Readers are privy to her tumultuous spiritual life while she gets a degree in literature from Yale, serves in the Teach For America program (a "within our borders" version of the peace corps), attends Harvard Divinity School, gets in and then out of an Episcopalean ordination program for the priesthood, and finally, finishes a PhD in Theology at Harvard. At the commencement for Harvard Divinity School she was chosen to be the student speaker. Academically, this girl is not a lightweight - she presents herself to be more fragile than she apparently is.

Her writing is irreverent, matter-of-fact, and elegant - all at the same time: "It was like an arranged marriage, my faith, God like an older man: He invited my parents to his house. They sipped wine and ate bread. They promised him their firstborn."

Her split with organized religion had something to do with feminism. Most of her teachers were female and they made it painfully clear what a misogynist book the Bible is. It also had to do with the other well-known liberal theologians she studied under - Gordon Kaufman and John Shelby Spong, among others - while she simultaneously had a position in a church, preparing her for the Episcopal priesthood.
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12 of 13 people found the following review helpful By Eliza Bennet VINE VOICE on June 15, 2011
Format: Hardcover Vine Customer Review of Free Product ( What's this? )
Author Sarah Sentilles writes in her prologue, "Still, I hesitate to call what happened to my faith a breakup." Then she doggedly sticks to the breakup format throughout the whole book, not only in her chapter titles, but in continuous references to her affair and love and breakup. But I am not finding faults with the prologue - in many ways it was the best part of the memoir.

The first hundred pages or so, detailing her upbringing, should have been edited and condensed. We got the idea, fairly quickly, that she was scared of religion and prayed a lot as a child. The repeating of this in different examples was redundant. When she finally got into the `meat' of the subject, it felt disconnected and confused.

The promise in the prologue never fulfilled. I wanted to know about her realizations, and the anxiety facing those realizations, and what it was like for her to face life with a completely different outlook. Her story didn't match mine, at all, and I had wanted to read a similar story. Of course, no one would have the exact history that I have. But the problems created from losing one's religion could be more universal. I faced then, and now, discrimination for not believing. How did she tell those around her? How did the pity and disdain change her? These things I wanted to know, and she didn't tell. In fact, her breakup with god didn't really fully happen. She seems now to be agnostic, and not an atheist. She broke up with her career path. Maybe she'll write a more complete memoir when she comes fully to grip with her disbelief.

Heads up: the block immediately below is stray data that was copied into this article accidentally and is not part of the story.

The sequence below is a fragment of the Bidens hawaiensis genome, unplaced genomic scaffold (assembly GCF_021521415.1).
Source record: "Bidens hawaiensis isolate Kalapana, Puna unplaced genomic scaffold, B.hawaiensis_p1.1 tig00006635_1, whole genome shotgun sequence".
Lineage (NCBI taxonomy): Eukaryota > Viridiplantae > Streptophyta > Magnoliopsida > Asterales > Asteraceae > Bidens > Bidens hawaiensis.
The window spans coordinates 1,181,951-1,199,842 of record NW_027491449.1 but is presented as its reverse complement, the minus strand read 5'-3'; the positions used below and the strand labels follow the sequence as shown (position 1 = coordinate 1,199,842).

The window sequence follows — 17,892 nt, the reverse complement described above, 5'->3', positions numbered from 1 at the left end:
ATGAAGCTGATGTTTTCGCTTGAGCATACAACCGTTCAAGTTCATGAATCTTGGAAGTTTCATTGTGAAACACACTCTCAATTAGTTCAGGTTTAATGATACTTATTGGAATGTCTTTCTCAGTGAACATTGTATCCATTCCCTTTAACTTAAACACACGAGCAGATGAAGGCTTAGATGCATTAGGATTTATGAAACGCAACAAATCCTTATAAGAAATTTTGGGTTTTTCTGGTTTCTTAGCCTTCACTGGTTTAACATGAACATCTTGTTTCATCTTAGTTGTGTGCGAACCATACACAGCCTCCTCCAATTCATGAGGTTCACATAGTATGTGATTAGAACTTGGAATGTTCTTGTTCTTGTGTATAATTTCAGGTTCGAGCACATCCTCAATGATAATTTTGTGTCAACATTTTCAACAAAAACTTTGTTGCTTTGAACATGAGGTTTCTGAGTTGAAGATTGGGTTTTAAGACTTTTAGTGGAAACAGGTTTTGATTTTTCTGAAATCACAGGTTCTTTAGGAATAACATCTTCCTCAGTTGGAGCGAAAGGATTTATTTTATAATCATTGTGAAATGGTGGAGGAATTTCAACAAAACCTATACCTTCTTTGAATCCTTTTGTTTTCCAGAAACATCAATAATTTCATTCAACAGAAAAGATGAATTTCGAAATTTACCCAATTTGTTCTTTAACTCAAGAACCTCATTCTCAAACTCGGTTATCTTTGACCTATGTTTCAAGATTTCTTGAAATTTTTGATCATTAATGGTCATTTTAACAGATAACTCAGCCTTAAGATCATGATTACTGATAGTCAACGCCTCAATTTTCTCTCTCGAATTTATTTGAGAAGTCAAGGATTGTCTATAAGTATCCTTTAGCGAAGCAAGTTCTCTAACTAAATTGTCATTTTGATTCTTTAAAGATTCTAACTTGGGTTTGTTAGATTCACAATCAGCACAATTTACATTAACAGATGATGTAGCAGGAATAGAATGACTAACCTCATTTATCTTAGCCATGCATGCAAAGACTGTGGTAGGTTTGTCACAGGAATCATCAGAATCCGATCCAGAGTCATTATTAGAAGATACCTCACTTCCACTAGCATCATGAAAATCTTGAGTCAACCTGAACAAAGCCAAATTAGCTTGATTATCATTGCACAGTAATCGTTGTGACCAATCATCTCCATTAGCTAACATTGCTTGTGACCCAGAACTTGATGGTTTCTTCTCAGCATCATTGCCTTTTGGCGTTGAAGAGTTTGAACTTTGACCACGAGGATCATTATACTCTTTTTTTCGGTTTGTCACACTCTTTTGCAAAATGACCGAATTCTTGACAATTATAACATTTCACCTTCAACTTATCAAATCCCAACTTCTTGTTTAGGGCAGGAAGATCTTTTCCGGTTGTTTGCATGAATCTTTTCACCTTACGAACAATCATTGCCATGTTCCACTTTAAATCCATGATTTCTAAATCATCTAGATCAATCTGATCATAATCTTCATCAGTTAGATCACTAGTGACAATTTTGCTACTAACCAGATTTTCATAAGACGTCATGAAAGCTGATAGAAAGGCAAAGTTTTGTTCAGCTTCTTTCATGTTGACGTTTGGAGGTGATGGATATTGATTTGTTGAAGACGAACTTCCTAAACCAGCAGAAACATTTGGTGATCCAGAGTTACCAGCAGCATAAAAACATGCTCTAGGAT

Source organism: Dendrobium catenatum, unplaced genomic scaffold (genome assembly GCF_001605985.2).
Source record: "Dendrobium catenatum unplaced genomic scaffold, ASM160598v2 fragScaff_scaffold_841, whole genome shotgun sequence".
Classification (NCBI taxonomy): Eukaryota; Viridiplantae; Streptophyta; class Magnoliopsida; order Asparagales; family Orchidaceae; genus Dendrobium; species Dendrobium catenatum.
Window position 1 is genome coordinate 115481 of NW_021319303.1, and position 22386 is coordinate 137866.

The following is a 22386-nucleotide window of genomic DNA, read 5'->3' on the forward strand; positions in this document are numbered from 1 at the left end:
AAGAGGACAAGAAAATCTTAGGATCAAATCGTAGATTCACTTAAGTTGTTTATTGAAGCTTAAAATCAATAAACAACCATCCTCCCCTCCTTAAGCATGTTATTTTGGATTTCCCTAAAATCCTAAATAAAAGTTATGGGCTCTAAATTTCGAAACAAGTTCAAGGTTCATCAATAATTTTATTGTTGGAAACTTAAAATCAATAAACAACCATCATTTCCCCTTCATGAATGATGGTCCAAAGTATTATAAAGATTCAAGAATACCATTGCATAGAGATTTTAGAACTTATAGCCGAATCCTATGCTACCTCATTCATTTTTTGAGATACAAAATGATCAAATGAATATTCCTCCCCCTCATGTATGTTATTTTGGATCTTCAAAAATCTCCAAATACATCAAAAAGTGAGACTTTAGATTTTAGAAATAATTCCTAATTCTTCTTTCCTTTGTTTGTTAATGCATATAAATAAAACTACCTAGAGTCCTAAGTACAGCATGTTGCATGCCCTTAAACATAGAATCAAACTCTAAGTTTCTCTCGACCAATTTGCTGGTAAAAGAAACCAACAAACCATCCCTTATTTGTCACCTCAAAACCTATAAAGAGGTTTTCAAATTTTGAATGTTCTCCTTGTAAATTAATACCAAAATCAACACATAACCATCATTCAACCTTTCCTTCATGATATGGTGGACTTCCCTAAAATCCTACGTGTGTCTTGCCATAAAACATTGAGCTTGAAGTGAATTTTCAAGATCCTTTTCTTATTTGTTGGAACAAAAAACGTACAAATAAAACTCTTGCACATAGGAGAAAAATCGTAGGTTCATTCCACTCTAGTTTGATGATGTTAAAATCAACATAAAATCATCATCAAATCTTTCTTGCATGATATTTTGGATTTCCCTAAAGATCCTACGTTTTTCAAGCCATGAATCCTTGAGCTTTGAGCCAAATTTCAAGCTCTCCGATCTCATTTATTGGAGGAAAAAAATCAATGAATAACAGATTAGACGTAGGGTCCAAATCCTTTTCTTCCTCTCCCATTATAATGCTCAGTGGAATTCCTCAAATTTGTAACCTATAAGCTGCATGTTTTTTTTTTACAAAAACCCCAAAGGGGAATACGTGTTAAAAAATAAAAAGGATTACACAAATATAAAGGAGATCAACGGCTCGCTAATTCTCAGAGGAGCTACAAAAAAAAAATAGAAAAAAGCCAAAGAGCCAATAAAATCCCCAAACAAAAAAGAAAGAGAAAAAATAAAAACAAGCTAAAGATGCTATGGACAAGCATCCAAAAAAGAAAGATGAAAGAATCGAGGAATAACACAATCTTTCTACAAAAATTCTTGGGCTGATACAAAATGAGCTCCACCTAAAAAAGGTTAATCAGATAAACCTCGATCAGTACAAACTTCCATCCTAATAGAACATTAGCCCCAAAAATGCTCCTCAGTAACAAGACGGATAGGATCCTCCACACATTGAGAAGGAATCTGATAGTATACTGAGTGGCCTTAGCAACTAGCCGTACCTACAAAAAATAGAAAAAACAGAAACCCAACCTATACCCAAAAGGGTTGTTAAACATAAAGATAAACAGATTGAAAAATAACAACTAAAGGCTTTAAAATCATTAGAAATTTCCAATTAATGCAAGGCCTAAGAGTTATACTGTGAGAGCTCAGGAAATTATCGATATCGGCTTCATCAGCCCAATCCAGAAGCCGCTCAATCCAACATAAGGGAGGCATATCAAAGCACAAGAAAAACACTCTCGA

It's important for those of us who have chosen to step off the ingrained path of religiousness to speak out. Kudos to Sarah Sentilles for attempting to share her story with the rest of us, even if the attempt is flawed.
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29 of 37 people found the following review helpful By Herblady22 VINE VOICE on May 26, 2011
Format: Hardcover Vine Customer Review of Free Product ( What's this? )
I really was interested in this subject, but found Sara Sentile's book to lack both passion and the skills of a good editor. The first 80 pages which describe her childhood relationship to God as a fearful "good girl" could have been condensed into a short chapter. When she finally developed a relationship with God in an active and passionate Episcopal church, the passion was filtered through the lens of someone who no longer felt that way and her voice lacked conviction. Her "break-up" didn't seem real, and seemed rushed into print without the insight that time and distance might have provided.

In fact I didn't understand why she suddenly felt she needed to become a priest, given her spotty history and it seemed another way of jumping around professionally instead of developing skills at what she was doing. Instead of leaving a good church for Harvard Divinity School, she would have been better advised to consolidate her spiritual growth and deepen her resources. So when she arrived at Harvard, she stopped attending church, intellectually distanced herself from any meaningful concept of God, took a position with a church that had a much narrower concept of God than she had and set herself up to fail.

In fact, I didn't have a sense that she actually broke up with God, so much as rejected a narrow concept of divinity and resisted the need to move from school to the real world. As a priest she would have real responsibility, but she didn't embrace stepping away from ivory-tower idealism. I think this is more the story of a perpetual student who keeps changing her focus than a spiritual journey,